Saakyan prefers non-chronological approach and includes documentary footage of the conflict and flight of the refugees. It's deeply moving, poetic contemplation of memories and war.

Saturday, May 26, 2018


You Were Never Really Here (2017) - Ramsay
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There is nothing that is new or revolutionary in Lynne Ramsay's latest, You Were Never Really Here. It's a rehash of noir and gritty New York movies of yesteryear, albeit extremely well done. What she does here is slightly subverting that tired angry white male hero genre - rescuing an underage girl against the sleazy high echelons of society, into an white male identity crisis. If Travis Bickle is an angry vigilante who only goes by his own moral code whether society accepts him or not, Joe (played by Joachim Phoenix) is a lost man who never shows his emotions or thought process. With his abusive childhood or Afgan vet trauma shown in bursts of flashbacks, he is just a simple hired hammer (his preferred weapon), completely rudderless who has no capacity in thinking what lies beyond the job when confronted with the prospect of future.

Stunted in his thick body and cotton mouth speech patterns, Joe is only a flesh and beard. Only company he keeps are his own old mother, his old PI boss and a cat. Things become a little more complicated when he rescues Nina, a state senator's daughter from a underground brothel operating out of a glitzy midtown townhouse. There is a bigger conspiracy as Nina is napped by NYPD goons in front of Joe and all of his associates are killed.

The film is a technical marvel on all levels - from the memorable opening title sequence to minimalist action sequences taking place in dark alleys and corridors, to weird Ramsay moments - as an assassin lay dying in Joe's kitchen, they sing along a sentimental old tunes together. Prevailing sunny 50s tunes against heart thumping ultra modern soundtrack by Jonny Greenwood clash and show Ramsay's point about dated white male heroism and the melancholy it represents. Naturalistic setting (Queens) and Phoenix's understated performance balances out her poetic, dreamy visual flourishes later on in the film. Completely unsentimental and rapturously understated and subtle, Ramsay operates in her top level with You Were Never Really Here.

Phoenix is great as the embodiment of emasculated, bruised male ego and does his hammer do the talking. The diner scene at the end is every bit as memorable as the ones in Good Fellas or Five Easy Pieces from a complete opposite spectrum.

Thursday, May 24, 2018

Tale of Childhood, Tragedy and Love in the 90s

Summer 1993 (2018) - Carla Simón
Catalan director Carla Simón's first feature, Summer 1993, is a touching autobiographical film about the AIDS crisis in the 90s seen through a child's eye.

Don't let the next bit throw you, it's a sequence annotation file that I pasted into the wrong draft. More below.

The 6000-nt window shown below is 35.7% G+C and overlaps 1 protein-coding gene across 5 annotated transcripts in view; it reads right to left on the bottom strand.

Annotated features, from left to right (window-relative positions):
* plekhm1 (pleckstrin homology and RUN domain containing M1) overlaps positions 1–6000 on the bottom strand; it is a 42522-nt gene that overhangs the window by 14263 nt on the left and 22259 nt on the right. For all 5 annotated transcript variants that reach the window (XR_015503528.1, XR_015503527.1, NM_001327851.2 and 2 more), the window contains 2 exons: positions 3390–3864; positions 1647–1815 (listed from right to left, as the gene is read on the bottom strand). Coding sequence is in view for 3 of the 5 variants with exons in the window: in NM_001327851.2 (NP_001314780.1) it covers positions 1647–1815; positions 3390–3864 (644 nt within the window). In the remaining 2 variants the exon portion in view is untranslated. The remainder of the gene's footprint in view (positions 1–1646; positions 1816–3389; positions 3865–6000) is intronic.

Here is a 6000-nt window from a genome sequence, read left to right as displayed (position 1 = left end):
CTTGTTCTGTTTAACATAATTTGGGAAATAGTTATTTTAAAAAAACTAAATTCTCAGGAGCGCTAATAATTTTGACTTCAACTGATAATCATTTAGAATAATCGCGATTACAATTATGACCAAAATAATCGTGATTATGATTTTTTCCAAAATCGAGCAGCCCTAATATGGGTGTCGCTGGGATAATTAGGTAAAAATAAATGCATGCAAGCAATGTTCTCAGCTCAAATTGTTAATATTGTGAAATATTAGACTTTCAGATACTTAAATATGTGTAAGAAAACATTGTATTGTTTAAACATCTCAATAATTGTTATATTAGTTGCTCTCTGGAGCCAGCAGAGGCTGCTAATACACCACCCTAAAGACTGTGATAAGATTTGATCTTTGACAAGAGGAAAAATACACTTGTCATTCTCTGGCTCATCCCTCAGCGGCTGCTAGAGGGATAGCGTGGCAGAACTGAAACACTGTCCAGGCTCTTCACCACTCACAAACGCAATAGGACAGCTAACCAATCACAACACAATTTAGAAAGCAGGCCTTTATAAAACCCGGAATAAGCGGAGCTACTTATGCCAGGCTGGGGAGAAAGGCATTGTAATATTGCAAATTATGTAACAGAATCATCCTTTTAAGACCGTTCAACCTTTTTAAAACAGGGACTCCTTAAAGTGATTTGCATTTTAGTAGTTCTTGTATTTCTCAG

Subtly drawn and quietly devastating, Simón creates a delicate children's film that is not really a children's film, but a memoir of that specific decade in a country that was and is still very religious. It also benefits from stunning lead performance by young Laia Artigas, who plays a 6-year old city girl, Frida, who lost her mother to the epidemic but too young to understand the social stigma it carries.

It starts with Frida leaving her Barcelona home where she lived with her extended family. She is to live with her uncle Esteve and his wife Marga and their 3-year old daughter, Anna, in an idyllic country home. The apartment in the city will be rented out. The sun-drenched countryside is a big change for Frida. But her new family - new mom and dad are loving and understanding, plus she now has a new playmate, Anna.

But she doesn't understand why she is being subject to series of tests in the hospital and other parents freaking out and grabbing their kids around her in the playground when she scrapes her knee and bleeds, and why Marga wears rubber gloves tending her wounds.

Spoiled rotten in her life in the city, sullen Frida is very hard to please. She acts out in ways she doesn't quite understand herself. Good-natured Esteve and Marga do their best, but it seems pretty obvious that the spoiled city girl is a bad influence on Anna. Tired of having a problem child in their household, they argue.

Taught by her grandma, Frida say prayers daily for her mom and leaves things (that she stole from Marga's closet) at an altar of Virgin Mary near the house. Constant visit from her unconditionally loving grandparents and other relatives doesn't help Esteve and Marga's situation, as they spoil the girl to no end and she throws tantrum every time they visit. To make things worse, Frida leaves Anna in the forest and lies to Marga her whereabouts. It is a harmless child’s play, but Anna ends up with a cast on her arms.